The plot is not the thing here, anyway. “The thing” here is a portrait of a marriage. A good marriage. When one is in need, as Adam is in the beginning, contemplating suicide, lonely, the other does what she has to do to get to his side. The reunion is breath-taking. They play chess. They listen to music. They talk about music. After all, Adam lives in the city of Motown, although, as Eve says to him, “I’m more of a Stax girl, myself.” She tries to get him to lighten up. She takes care of him. She makes fresh-blood popsicles, and they suck on them as they play chess.


He is gloomy. She is practical. She tries to get him to see the bright side. She forces him to dance with her, even though he’s not in the mood. The scene where they circle around, playfully, sexily, intimately, all to Denise LaSalle’s “Trapped By a Thing Called Love” is a swoon of romance.

Things happen. Bad things. But all around it is the magical and strange darkness of the night, the spaces in between people, the relationships, the inter-relation of all things. Having been alive for so long, the vampires have a wealth of knowledge. Eve touches one of his guitars and knows the make and model, merely from what her fingertips tell her. She speaks every language on the planet and speed-reads books, inhaling them. He was a Romantic – like, literally. He hung out with Byron and Shelley. He saw Eddie Cochran play. He writes music and releases it anonymously. Blood is hard to come by. It seems that they may be at the end of the road.

olla dark and light

Jarmusch films all of this with a heightened and glamorous drama, the shadows thick and encroaching on the figures. In one scene, we see Adam and Eve lying in bed together, the blankets are black, their skin is white, and they are so entwined it is hard to tell whose limb is whose. It’s gorgeous. Detroit seems like an abandoned city. It is seen only at night, the bright lights of downtown glimmering faintly in the distance from the bombed-out outskirts, overrun by gigantic empty factories and shells of houses. Adam and Eve take long drives at night. They drive by the house where Jack White grew up, and sit there in the car at the curb, staring up at it. They are still capable of being amazed by things. It is the main way they connect.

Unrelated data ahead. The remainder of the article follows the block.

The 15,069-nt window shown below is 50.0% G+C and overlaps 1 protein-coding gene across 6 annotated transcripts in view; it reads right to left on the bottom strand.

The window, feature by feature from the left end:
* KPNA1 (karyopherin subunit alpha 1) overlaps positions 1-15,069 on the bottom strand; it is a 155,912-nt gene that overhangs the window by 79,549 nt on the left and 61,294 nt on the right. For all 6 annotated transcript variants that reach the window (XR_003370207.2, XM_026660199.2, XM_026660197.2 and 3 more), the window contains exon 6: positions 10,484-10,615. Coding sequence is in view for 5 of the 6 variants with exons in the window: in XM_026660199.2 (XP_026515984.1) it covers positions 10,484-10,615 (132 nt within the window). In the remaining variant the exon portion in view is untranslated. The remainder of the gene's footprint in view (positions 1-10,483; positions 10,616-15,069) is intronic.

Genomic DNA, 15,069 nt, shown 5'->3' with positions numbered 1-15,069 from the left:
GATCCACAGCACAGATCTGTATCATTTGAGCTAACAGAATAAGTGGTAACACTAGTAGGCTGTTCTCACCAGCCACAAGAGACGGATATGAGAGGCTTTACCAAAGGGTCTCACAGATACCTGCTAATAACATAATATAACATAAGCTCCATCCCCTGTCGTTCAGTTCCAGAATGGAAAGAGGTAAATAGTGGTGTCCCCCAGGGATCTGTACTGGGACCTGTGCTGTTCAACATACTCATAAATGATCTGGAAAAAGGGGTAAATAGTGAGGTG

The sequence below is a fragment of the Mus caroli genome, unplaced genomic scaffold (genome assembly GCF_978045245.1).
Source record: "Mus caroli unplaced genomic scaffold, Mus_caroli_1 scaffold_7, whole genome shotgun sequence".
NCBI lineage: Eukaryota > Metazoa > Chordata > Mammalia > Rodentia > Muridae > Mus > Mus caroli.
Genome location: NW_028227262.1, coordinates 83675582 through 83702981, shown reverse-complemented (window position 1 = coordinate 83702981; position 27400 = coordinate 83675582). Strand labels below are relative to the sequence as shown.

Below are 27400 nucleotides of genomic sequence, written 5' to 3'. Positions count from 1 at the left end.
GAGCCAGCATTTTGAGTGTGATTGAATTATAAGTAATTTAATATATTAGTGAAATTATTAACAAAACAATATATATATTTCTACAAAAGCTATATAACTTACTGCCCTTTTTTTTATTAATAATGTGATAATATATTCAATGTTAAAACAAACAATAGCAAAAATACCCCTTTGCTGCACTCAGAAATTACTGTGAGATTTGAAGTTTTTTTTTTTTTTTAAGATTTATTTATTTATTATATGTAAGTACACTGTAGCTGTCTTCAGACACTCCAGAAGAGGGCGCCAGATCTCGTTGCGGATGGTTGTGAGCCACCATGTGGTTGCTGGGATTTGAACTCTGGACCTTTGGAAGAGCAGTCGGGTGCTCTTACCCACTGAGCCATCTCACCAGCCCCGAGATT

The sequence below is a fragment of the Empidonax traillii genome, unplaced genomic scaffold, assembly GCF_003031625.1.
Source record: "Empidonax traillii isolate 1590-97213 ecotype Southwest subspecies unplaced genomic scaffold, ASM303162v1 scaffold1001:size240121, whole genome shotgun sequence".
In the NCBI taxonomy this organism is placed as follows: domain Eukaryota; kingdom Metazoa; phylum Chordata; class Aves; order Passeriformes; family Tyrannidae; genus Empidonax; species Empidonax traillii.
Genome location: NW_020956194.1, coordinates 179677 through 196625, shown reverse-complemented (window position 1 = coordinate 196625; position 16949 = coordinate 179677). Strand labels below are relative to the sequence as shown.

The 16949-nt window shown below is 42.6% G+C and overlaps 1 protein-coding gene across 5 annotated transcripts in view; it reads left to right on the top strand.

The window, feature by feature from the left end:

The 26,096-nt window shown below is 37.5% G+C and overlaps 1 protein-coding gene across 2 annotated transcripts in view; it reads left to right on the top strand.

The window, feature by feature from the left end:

Our culture is drenched in vampires. It always has been, since they first stepped onto the scene. Currently, of course, we have the tween version, with glittery skin and Superman powers, vampires being turned into a metaphor for self-sacrifice. There is that here, too: the undead here do not kill, or “turn” people. At least they try not to. They try to get by with blood procured from other places. Humans do intersect with them, sometimes on comfortable terms, but, in general, Adam and Eve keep their distance. It’s better for all involved to keep a low profile.


Tangier and Detroit are the locations, filmed only at night. It’s a a dark and twisty insomniac underworld where everyone seems both out of place and at home at the same time. Everyone needs something. Everyone is wandering the streets, looking for a fix. Whatever it might be. Sex, drugs, black-market blood, companionship. The vampires don’t “pass” as normal people, not really. You get the sense that the humans know something may be strange about them, but they’re not sure what. They always wear gloves when out in public. They wear sunglasses at night. They seem to communicate without language.


Einstein’s “spooky entanglement” theory is mentioned once at the beginning, briefly, and then brought back near the very end. How do quantum particles react to one another, mirroring one another, changing, reversing, whatever, while at opposite ends of the universe? How is that possible? It could be seen as the theme of the film, or at least the theme of the marriage between Adam and Eve. Without getting intellectual about it, Jarmusch shows us that interconnected-ness from the very first scene, with the twirling record, and the twirling couple, separated by thousands of miles.


Once upon a time, Hollywood used to specialize in something sometimes referred to as the comedy of remarriage, where a husband and wife who have separated or divorced find their way back to one another. The Awful Truth, starring Cary Grant and Irene Dunne, is a high watermark of the form. His Girl Friday. The list goes on and on. What was so special about these films, and what is still so special, is that the re-marriage comedy doesn’t have to trouble itself over a “meet cute,” or a falling-in-love process, or the other things that go into typical romances. The remarriage comedy features a couple who has already been through all that. They’ve got some miles on them. You can’t fool your partner anymore like you did during the courtship stage. The mystery is gone. But with the disappearance of mystery, other more profound things start to come into play. The audience is thrust smack-dab into the middle of a well-worn relationship, and when these films work, you ache for them to get over themselves and get back together. It also makes marriage look like the biggest possible adventure.